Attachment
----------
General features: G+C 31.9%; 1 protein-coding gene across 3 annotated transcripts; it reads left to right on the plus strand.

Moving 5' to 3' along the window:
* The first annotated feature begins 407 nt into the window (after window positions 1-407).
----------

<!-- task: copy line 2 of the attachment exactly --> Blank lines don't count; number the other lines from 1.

Moving 5' to 3' along the window: